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Writing to the council (tracing for father's step sister)


loulou999
23 Jan 2012 #1
Dear All,

Could anyone please help with this? I am tracing for father's step sister who apparently is still alive and lives in Krakow. I have been given this website, with this link to fill in a form to ask Krakow City Council to pass on a message to my aunt. Can someone please clarify that this is the correct form? bip.krakow.pl/zalaczniki/procedury/70551/karta

I understand I have to pay 31pln via a bank (a colleague who is going to Poland next month is going to kindly pay this in for me over there.) Apparently I then have to send back to them with proof of payment, which shouldn't be a problem.

So my question is can someone kindly clarify this is the form I need to fill in and would anyone out there be kind enough to draft a simple message in Polish for me as my Polish isn't that brilliant. I would just want the message to say something along the lines of;

Dear Sir/Madam,

I am writing to you as I wish to contact my father's step sister of the above name, date of birth etc. Would you please pass my details onto her. I attach proof of payment. Thank you.

Thanks in advance all of you x
inkrakow 1 | 98
23 Jan 2012 #2
Yes, that looks like the right form. My Polish isn't up to translating the covering letter I'm afraid.

You probably already know this but you need to attach proof of your relationship to this person (e.g. original birth certificates, translated by a sworn translator if they're not Polish). The full description of the process is here:

bip.krakow.pl/?dok_id=3276&sub=procedura&proc=SA-18
Alligator - | 261
24 Jan 2012 #3
In the beginning instead of Dear Sir/Madam you shoul write the name of institution i.e. Urząd Miasta Krakowa and adress.

Zwracam się z prośbą o przekazanie moich danych osobowych przyrodniej siostrze mojego ojca, (here you should write her name and date of birth). Do wniosku załączam dowód uiszczenia opłaty. Z góry dziękuję.
delphiandomine 85 | 18,273
24 Jan 2012 #4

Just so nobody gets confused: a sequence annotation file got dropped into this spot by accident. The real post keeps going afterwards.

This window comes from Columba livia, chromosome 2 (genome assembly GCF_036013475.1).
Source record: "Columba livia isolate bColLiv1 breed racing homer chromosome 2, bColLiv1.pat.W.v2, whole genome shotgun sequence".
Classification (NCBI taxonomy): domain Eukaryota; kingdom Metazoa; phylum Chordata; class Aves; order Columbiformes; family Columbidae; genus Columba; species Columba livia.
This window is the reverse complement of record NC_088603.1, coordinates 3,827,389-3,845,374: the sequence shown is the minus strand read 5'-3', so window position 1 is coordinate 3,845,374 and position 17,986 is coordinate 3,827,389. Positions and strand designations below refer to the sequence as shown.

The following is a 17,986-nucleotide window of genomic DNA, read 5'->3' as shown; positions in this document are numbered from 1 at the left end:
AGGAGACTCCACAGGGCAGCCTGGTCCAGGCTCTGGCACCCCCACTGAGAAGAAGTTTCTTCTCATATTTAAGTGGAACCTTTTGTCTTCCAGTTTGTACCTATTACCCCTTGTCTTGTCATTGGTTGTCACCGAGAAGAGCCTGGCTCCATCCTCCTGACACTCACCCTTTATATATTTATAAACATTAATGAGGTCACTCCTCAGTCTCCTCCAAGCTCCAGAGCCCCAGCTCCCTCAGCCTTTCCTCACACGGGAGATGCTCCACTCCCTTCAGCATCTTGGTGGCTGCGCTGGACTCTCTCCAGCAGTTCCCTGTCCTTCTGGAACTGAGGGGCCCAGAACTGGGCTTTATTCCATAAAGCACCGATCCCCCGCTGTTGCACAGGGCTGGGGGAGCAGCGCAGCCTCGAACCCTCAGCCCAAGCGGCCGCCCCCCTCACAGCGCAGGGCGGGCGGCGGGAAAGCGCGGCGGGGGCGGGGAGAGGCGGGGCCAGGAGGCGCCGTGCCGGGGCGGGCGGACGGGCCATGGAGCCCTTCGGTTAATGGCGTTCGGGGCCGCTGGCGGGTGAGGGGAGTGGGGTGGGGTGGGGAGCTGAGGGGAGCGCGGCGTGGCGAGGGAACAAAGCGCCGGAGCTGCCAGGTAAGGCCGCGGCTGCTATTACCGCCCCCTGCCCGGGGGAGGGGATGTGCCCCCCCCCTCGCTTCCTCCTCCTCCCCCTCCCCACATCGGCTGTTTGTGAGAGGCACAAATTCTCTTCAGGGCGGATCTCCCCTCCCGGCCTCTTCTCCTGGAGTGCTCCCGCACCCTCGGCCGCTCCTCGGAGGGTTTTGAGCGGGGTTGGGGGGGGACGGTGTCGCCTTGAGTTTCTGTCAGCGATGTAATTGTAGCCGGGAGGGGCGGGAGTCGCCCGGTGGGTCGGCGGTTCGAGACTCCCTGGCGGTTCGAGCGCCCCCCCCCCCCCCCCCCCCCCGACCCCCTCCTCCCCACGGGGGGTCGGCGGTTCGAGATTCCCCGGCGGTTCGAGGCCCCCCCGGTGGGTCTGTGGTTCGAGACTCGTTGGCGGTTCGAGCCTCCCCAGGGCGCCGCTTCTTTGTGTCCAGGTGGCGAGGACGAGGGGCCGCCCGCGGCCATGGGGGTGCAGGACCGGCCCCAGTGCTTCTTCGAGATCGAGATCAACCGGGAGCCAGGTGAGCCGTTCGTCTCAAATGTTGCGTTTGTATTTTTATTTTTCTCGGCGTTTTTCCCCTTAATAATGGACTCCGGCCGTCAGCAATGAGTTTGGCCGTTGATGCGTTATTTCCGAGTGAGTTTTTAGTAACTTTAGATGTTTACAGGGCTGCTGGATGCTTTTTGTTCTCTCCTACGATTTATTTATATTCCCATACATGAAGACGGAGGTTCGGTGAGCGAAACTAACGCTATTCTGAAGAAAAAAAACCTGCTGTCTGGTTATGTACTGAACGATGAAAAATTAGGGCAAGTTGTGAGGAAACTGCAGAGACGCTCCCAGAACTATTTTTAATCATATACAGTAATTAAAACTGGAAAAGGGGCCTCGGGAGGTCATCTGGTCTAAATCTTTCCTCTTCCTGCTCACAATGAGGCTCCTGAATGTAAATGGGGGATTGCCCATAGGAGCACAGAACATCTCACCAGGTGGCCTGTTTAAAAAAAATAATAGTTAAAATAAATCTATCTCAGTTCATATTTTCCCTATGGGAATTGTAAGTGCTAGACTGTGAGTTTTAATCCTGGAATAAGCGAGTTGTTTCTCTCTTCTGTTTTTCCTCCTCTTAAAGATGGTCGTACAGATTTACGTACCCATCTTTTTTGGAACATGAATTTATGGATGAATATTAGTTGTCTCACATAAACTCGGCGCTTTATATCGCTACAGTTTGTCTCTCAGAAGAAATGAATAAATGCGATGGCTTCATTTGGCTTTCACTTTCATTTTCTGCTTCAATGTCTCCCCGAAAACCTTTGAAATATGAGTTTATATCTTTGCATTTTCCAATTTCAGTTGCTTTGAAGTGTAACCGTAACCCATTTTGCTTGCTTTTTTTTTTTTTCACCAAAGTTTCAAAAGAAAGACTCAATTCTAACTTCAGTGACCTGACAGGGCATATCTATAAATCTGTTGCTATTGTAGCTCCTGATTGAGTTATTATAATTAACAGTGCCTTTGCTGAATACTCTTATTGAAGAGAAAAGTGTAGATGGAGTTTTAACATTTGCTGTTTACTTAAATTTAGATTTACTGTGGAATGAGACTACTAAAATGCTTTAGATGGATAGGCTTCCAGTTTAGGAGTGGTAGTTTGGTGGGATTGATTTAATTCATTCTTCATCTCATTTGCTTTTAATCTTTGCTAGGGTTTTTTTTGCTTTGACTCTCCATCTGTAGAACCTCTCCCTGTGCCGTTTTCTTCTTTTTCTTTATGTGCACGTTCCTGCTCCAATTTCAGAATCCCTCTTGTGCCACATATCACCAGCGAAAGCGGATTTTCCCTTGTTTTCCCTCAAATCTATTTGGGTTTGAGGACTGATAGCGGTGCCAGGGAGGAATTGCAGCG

Z góry dziękuję.

Would you really use this in a formal request to a governmental institution?
Alligator - | 261
24 Jan 2012 #5
Yes "Than you in advance". It is considered more formal than simply Dziękuję. It seems that in english it's the opposite.
Lyzko
24 Jan 2012 #6
In English, "Thank you.." or "Thanking you..." in advance" is indeed quite formal and usually onlt reserved for commercial correspondence.
JonnyM 11 | 2,621
24 Jan 2012 #7
"Thanking you..."

That one sounds coarse, something a fat and sweaty fifty year old pub landlord from Wigan would say when you hand over a tattered banknote.

Z góry dziękuję.

"Thank you in advance"

Fine.
rozumiemnic 8 | 3,850
24 Jan 2012 #8
"Thanking you..." in advance" is indeed quite formal and usually onlt reserved for commercial correspondence.

i would not dream of putting that in a business letter, it sounds really naff,

something a fat and sweaty fifty year old pub landlord from Wigan would say when you hand over a tattered banknote.

heheh quite!
OP loulou999
24 Jan 2012 #9
Hi All

Thanks so much for your replies - not sure if any of the draft letters you have written can be used though by your responses!!! No, I didn't know that we had to send proof of our relationship, this was never mentioned unfortunately. We would have problems with this as my fathers name was not on his birth certificate nor was his mum and dad married so my dad has no way of proving that his father was Gegotek. Therefore proving that he has a half sister with the same surname would be virtually impossible :-( oh dear it looks as though this is not going to be possible to trace her after all.
JonnyM 11 | 2,621
24 Jan 2012 #10
You should try sending it anyway. If that doesn't work, an ad in the local paper might. If her surname isn't one of the top twenty, google it and it might bring up a child or grandchild.
Lyzko
25 Jan 2012 #11
Really a matter of taste here! I've read as well as written "Thanking you in advance.." and, while formal, is completely acceptable within the limits of official correspondence. This you may accept from a fellow native English speaker.
modafinil - | 418
25 Jan 2012 #12
"Thanking you in advance.."

If there is a fee, and it has been paid, I'd use the same phrase where there is an obligation.
Lyzko
25 Jan 2012 #13
Precisely, modafinil.
OP loulou999
25 Jan 2012 #14
Thank you guys for your advice and information. I may as well try as you say, her surname isn't popular at all and I already tried to get in other people from Krakow with the same surname via email but nobody wants to reply to me :-( maybe someone is trying to tell me something!!! Anyway, as my colleague has been kind enough to offer to take it into the bank for me I'll go ahead and see what comes of it. If they don't want to accept it as they have no proof of relative then so be it, they can donate the money to charity!! Bye for now x


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